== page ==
The main advice I'd give for carbo/taxol is to up your fiber and fluids and keep them up. You need to be aware of your bowels and act immediately if you go a day without a BM to get things moving. It is easy to get constipated and dangerous when your counts are low, so eat a high fiber diet and be ever vigilant. Try to drink 64 ounces of water daily. My nutritionist told me to eat yogurt every day to replace the 'good bacteria' that chemo would unbalance. (The biggest danger to you when your counts are down isn't usually your environment as much as the change of balance within your own body.)

You've recovered from your surgery, so you've already been through the worst of it. Chemo is much easier than the surgery, in my opinion, MUCH easier! (((Hugs)))). Chemo isn't fun, but it's not nearly as awful as you think it might be. I love having the time to read, a real luxury for me. I made a lot of friends at chemo, too. I cried the first day I walked into the chemo lounge, so I understand how you feel. But you'll look around and see people laughing and socializing and LIVING, and the examples of bravery and hope will help you more than I can describe. (((HUGS)))

Cloud_Lover's picture
Cloud_Lover
Posts: 20
Joined: Dec 2009

Thanks for the feedback on the bunny, it is wonderful to find someone who understands what love buckets they are. I'll let my hubby take over and no be so worried about touching her.

Well the deed is done, it wasn't as sad as I thought but it will take some getting use to. I have had lumps on the front of my head for years (like over 20 years), the doctor said not to worry but one is pretty big and ugly without hair, I'll ask my doctor about it Friday.

I'm not sure how to reply on this board yet, when I go to reply it takes me back to the topic sign in. I want to let everyone know how valuable your comments are but I don't have the process figured out yet. Thank you all.

Tomorrow I have my port put in, have to be at the hospital at 7:30, makes a short night. At least it won't take so long to get ready in am as I have no hair to blow dry :)

norma2's picture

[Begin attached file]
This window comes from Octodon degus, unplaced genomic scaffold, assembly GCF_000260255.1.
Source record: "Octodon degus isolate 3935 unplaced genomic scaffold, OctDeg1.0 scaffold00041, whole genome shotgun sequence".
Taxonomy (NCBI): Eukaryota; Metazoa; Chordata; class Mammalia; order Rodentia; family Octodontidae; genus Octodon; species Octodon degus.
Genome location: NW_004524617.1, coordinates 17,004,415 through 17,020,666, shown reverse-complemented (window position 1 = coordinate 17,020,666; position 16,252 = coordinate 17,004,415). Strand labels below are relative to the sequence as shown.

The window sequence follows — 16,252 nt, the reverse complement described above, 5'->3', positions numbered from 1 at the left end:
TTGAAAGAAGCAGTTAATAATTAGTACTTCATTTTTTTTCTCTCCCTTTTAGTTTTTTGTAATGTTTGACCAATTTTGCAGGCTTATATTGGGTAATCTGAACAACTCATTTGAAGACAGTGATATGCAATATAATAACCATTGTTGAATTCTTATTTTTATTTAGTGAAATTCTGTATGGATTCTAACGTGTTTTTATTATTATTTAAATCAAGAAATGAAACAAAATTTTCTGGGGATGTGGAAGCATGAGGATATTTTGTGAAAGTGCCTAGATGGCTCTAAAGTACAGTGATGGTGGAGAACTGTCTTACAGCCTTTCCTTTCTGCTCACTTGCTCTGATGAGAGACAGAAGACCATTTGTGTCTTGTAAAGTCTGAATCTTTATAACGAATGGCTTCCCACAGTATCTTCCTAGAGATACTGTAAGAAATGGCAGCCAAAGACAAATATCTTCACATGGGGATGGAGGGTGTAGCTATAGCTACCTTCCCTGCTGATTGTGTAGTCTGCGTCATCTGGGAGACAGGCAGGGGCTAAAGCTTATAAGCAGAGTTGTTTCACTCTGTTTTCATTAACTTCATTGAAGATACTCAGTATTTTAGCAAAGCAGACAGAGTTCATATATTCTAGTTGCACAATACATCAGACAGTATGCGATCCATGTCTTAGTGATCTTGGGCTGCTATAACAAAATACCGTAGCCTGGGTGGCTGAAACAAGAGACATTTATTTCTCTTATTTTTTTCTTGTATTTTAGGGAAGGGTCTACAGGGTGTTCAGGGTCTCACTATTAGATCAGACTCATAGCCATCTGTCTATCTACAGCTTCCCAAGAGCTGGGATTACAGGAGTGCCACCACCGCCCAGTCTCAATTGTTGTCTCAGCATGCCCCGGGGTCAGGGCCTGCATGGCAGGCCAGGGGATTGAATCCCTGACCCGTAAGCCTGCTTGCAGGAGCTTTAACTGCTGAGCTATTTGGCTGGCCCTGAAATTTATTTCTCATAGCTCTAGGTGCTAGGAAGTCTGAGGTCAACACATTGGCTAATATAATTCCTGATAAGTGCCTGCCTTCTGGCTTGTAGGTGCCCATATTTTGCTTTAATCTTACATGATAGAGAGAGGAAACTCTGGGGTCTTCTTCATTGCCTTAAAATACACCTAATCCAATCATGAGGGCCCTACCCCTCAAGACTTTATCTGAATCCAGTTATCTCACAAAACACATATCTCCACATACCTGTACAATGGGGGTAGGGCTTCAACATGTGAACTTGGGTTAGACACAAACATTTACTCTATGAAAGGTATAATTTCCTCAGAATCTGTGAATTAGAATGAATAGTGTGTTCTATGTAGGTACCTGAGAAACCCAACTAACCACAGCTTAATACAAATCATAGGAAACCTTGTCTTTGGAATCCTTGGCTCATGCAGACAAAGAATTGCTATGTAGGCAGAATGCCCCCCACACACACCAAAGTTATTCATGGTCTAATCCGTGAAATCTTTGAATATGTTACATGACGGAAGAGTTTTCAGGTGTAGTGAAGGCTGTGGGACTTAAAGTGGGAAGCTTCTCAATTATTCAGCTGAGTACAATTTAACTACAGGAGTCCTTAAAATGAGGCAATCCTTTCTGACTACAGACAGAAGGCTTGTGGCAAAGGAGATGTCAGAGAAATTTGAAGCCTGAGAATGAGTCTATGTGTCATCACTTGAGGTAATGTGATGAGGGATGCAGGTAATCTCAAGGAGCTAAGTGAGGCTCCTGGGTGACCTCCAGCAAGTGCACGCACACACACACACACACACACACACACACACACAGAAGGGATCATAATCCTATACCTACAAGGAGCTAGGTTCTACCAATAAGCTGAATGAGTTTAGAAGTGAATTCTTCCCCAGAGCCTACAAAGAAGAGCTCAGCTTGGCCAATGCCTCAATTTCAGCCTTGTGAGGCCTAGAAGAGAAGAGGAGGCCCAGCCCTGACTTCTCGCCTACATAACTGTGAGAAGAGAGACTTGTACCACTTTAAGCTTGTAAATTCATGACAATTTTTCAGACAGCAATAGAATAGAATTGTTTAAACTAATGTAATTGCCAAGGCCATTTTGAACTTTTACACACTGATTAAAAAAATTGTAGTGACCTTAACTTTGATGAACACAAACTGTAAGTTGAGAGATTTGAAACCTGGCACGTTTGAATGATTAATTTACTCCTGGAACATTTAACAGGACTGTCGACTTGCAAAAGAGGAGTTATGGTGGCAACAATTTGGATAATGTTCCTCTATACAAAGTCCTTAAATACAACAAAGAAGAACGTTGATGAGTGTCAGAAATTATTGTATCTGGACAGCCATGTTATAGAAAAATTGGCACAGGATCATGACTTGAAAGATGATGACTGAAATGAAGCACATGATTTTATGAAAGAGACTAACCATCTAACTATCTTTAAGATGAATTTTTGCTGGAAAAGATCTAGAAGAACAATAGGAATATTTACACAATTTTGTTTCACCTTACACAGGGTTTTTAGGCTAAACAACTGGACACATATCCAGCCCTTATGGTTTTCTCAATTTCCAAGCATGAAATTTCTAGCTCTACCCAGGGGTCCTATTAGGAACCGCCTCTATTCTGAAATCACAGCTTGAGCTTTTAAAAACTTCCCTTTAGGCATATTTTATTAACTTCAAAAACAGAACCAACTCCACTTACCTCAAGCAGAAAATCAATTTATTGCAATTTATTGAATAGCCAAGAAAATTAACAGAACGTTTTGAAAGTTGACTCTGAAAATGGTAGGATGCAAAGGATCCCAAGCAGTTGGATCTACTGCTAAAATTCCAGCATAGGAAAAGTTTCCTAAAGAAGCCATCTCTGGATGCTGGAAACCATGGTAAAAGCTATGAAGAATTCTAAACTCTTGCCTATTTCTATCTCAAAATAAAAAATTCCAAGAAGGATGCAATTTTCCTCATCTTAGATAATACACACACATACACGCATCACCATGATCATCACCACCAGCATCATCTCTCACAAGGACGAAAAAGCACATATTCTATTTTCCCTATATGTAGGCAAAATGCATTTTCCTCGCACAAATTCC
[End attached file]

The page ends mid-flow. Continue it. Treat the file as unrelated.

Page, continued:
norma2
Posts: 486
Joined: Aug 2009

Hope it is going well for you today.

When hubby shaved my head a couple of weeks ago I started taking a little extra time with make up. It made me feel better. Something I usually did not do on a daily basis.
I also bought myself a comfy new set of pj's and a soft knit cap to match. It is cold at night with a bald head. My hubby said he likes it. I think he is fibbing but it is sweet of him.

During chemo I like the imagery tapes. There are audio and video ones available. The center where I get chemo has a tv channel devoted to them, but you might find some audio ones where you are located.

I will be thinking of you. {{{Ruth}}}

Ro10's picture
Ro10
Posts: 1363
Joined: Jan 2009

Sorry you have to be on this journey with us, but I think you will find this site very helpful. As your questions arise someone will try to answer them. So many of us have had different experiences, but we can all appreciate your anxiety. The more time you have to read previous posts from others hopefully it will help you.

Glad you are recovering well from your surgery. I am so glad you are getting a port inserted. It will make the chemo, labs and CAT scans so much easier for you.

It does take a while to get used to your bald head, but it sure does make it quicker getting ready to go out. I got used to wearing a ball cap when I went out for sun protection before I started chemo, so the adjustment to wearing a cap was easier for me. Because before that I would rather wear a visor than a cap. A visor would look really funny with a bald head!

I know that I missed my eyelashes more than my hair. So I too concentrated on eyeliner to make me not look sick. I got a lighted magnifying mirror to help put on the eyeliner. It was hard without my glasses to see what I was doing. I still am waiting for eyelashes to come back. I kept my eyebrows throughout the treatments though. One of the chemo nurses told me that when you don't have hair, they look at your eyes to see how you are doing.